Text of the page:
All molecular biology enzymes were from either New England Biolabs (NEB) or Promega. The mutant isoforms were generated in an N-terminally His12 tagged version of WT ABCG2 in pcDNA3.1(+). The mutants were constructed using Quikchange II technology (Stratagene) employing complementary primers (Sigma) each encoding the mutation of interest. Primers also included a further mutation, synonymous in terms of translation, to alter the restriction digest profile if the introduction of the mutant did not accomplish this. All primers are listed in Supplementary Table S1. Following PCR, competent DH5α cells were transformed with the reaction products and colonies screened for plasmids showing the modified restriction digest profile. Superfolder GFP (sfGFP)-tagged variants of ABCG2 were constructed by sub-cloning the ABCG2 coding region into a pre-existing p3.1zeo_sfGFP-ABCG2 vector (Wong and Kerr, unpublished). All plasmids were sequenced across the entirety of the ABCG2 cDNA to ensure the fidelity of mutagenesis and sub-cloning.
Human embryonic kidney (HEK) 293T cells were maintained in Dulbecco's Modified Eagle Media (DMEM; Sigma) supplemented with 10% foetal calf serum (FCS; Gibco) and 100 units/ml of penicillin/streptomycin (Invitrogen) at 37°C in a humidified 5% CO2 incubator. Cells were transfected using polyethyleneimine (linear PEI, Polysciences) . For six-well dishes cells were plated at 250000–300000 per well, 24 h prior to transfection. Three hours prior to transfection, the media was replaced by a 5% serum containing DMEM. Plasmid DNA (2–4 μg) was mixed with PEI at a nitrogen–phosphorus molar ratio of 15:1  and was added to the cells within a few minutes of complex formation. One day later, the media was replaced by DMEM–10% FCS. For flow cytometry transfection was scaled up to 10-cm dishes. Stable HEK293T cell lines expressing sfGFP–ABCG2 were obtained by supplementing media 24 h post transfection with zeocin (Sigma; 200 μg/ml) for 7–14 days until cell death was complete in untransfected cells and when zeocin-resistant colonies had developed in plasmid transfected cells. Subsequently stable, variable expression level cell lines were passaged in media containing 40–50 μg/ml zeocin.
Cells were harvested by repeat pipetting and then centrifuged (14000 g, 1 min), washed in ice-cold PBS and re-pelleted as above. Cells were resuspended in ice-cold PBS supplemented with protease inhibitors (Complete EDTA-free Protease Inhibitor, Roche) and lysis was performed by 3×10 s bursts with a chilled probe sonicator (Microsonix). Protein concentration was determined using a modified Lowry protein assay (Biorad) and cell lysates (30 μg of protein) were resolved by SDS/PAGE [8%–10% (w/v) acrylamide]. Following transfer on to nitrocellulose membrane, ABCG2 was detected using BXP-21 (Merck Biosciences) at a 1:500–1:2000 dilution in PBS/5% (w/v) skimmed milk powder/0.1% (v/v) Tween, followed by a horseradish peroxidase-conjugated rabbit anti-mouse secondary antibody (1:2000; DAKO). Chemiluminescence was detected using Supersignal West Pico (Pierce). Parallel gels were loaded and stained with Coomassie Brilliant Blue to ensure equal protein loading.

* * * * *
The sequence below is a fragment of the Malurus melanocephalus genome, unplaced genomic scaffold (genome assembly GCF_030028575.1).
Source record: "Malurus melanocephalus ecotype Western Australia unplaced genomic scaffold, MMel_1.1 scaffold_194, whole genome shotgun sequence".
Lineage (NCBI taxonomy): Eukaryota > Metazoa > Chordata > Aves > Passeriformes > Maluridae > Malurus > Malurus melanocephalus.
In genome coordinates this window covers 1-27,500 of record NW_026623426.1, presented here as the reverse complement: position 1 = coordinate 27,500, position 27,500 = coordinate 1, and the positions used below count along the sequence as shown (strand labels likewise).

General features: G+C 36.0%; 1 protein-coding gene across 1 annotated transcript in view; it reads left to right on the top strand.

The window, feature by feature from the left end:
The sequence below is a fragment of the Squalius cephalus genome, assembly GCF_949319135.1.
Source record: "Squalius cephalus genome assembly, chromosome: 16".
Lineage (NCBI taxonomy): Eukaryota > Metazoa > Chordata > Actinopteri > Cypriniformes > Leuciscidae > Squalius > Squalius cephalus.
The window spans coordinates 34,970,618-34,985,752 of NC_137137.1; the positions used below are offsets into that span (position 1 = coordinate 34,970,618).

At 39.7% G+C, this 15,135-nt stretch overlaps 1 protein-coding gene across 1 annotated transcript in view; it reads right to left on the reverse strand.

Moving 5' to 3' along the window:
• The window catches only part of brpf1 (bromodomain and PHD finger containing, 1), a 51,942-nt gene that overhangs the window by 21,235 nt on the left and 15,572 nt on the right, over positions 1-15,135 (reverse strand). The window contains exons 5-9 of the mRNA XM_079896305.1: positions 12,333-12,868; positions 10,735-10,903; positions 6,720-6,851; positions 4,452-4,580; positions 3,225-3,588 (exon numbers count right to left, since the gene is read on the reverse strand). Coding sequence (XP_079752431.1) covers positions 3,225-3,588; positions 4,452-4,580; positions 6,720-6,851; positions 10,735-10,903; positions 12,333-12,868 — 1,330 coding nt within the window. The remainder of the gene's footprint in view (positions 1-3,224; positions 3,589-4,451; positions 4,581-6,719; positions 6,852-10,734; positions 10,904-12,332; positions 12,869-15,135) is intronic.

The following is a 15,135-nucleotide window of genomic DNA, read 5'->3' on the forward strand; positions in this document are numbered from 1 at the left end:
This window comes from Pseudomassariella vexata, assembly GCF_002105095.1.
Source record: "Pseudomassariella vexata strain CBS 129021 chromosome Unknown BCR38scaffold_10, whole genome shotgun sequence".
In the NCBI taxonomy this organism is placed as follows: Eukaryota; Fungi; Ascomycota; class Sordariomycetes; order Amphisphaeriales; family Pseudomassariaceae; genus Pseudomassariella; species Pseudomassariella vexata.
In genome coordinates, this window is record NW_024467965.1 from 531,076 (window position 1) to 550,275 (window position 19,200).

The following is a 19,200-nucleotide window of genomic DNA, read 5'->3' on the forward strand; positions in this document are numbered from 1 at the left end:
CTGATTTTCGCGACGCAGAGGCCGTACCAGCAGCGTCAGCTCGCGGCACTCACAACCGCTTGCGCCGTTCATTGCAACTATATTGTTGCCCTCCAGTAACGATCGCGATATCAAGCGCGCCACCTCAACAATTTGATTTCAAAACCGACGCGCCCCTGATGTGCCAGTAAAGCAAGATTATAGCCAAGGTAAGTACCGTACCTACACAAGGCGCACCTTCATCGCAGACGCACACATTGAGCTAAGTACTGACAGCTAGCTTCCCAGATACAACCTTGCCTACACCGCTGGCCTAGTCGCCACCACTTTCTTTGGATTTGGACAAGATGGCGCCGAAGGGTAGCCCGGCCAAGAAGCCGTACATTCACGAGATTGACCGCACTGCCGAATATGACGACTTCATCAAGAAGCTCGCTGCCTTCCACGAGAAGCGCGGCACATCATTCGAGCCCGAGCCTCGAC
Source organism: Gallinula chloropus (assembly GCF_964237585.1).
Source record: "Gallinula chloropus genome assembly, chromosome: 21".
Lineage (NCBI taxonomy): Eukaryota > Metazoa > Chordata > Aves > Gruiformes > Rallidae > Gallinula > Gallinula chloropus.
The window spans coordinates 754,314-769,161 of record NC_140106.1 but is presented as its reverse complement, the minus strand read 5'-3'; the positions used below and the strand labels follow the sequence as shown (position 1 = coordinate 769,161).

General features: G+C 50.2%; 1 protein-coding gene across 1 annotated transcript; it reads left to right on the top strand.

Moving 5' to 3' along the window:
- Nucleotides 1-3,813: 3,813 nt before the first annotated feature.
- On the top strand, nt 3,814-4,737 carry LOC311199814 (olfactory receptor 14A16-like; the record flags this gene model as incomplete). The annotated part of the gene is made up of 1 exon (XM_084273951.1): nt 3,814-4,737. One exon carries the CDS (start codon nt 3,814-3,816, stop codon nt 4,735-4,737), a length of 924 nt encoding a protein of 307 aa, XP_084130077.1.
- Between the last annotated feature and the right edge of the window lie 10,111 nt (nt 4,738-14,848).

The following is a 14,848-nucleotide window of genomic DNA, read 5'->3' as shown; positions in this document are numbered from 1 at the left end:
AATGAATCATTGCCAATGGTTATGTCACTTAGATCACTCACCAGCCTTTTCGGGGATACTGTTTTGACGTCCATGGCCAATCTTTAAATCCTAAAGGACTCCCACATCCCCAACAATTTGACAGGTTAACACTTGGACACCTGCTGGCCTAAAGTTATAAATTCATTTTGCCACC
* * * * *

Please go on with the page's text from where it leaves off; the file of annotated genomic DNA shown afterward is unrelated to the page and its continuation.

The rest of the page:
Cell lysates (typically 30 μg of protein) were combined with 10× glycoprotein denaturing buffer (5% SDS, 0.4 M DTT) and H2O to make a 10 μl of reaction volume. The samples were then denatured by heating at 100°C for 10 min. Following this, the total reaction volume was adjusted to 20 μl by adding 10× G7 reaction buffer [0.5 M sodium phosphate (pH 7.5 at 25°C)], 10% NP40, H2O and 1–2 μl of peptide–N-glycosidase F (PNGaseF) and incubated at 37°C for 1 h. Samples were then resolved by SDS/PAGE.
HEK293T cells were analysed 36–40 hrs post-transfection by flow cytometry. Cells were washed several times in ice-cold sterile PBS and pelleted by centrifugation at 150 g for 5 min at 4°C. Pellets were resuspended in flow cytometry buffer [1% (v/v) BSA in phenol red-free DMEM] and aliquotted into flow cytometry tubes as 100 μl of aliquots at a cell density of 1–2×106 cells per ml. For cell surface expression, cells were incubated with 5D3-PE (anti-ABCG2 antibody 5D3 conjugated to phycoerythrin; R&D systems) at a 1:100 dilution. Parallel cell aliquots were incubated with isotype control antibodies (IgG-PE; 1:100 dilution; MACS). For mitoxantrone (MX) accumulation cells were incubated in the presence of 5 μM MX (Sigma) in the presence or absence of fumitremorgin C (FTC; 10 μM; Sigma). Parallel vehicle controls contained the maximum solvent concentration [DMSO, <0.5% (v/v)] to ensure that cell viability was unaffected by the solvent. Following incubation at 37°C with occasional agitation for 30 min, cells were centrifuged at 300 g for 1–3 min at 4°C. The pellets were then washed twice with ice-cold flow cytometry buffer and finally resuspended in 300–400 μl of buffer, prior to analysis using a Beckman-Coulter XL-MCL Flow cytometer. PE fluorescence was determined using excitation at 546 nm and emission at 578 nm and MX fluorescence measured using excitation at 635 nm and emission at 670 nm. Flow cytometry data were analysed using WEASEL v3.1 (The Walter and Eliza Hall Institute of Medical Research).
Black-sided, clear-bottom 96-well plates (Greiner) were incubated for 1 h in 10μg/ml poly-L-lysine (Sigma) before cells were seeded at 40000 cells per well. Plates were incubated overnight at 37°C and 5% CO2 before media was replaced with phenol red-free DMEM containing transport substrates [8 μM MX, rhodamine 123 (R123) or pheophorbide A (PhA)] in the presence or absence of 0.5 μM Ko143 (Sigma). Cells were incubated for 1 h at 37°C and were subsequently washed once in PBS. Cells were incubated for a further 1 h at 37°C in phenol red-free DMEM alone, supplemented with Ko143 where required. Cells were washed with ice-cold PBS, before incubation with paraformaldehyde [PFA, 4% (w/v), 15 min] and two final washes with PBS. Cellular fluorescence was determined using a fluorescence plate reader (MDC Flexstation). Fluorescence data were corrected for values obtained from incubations with 1% v/v DMSO, which was the maximum solvent concentration used.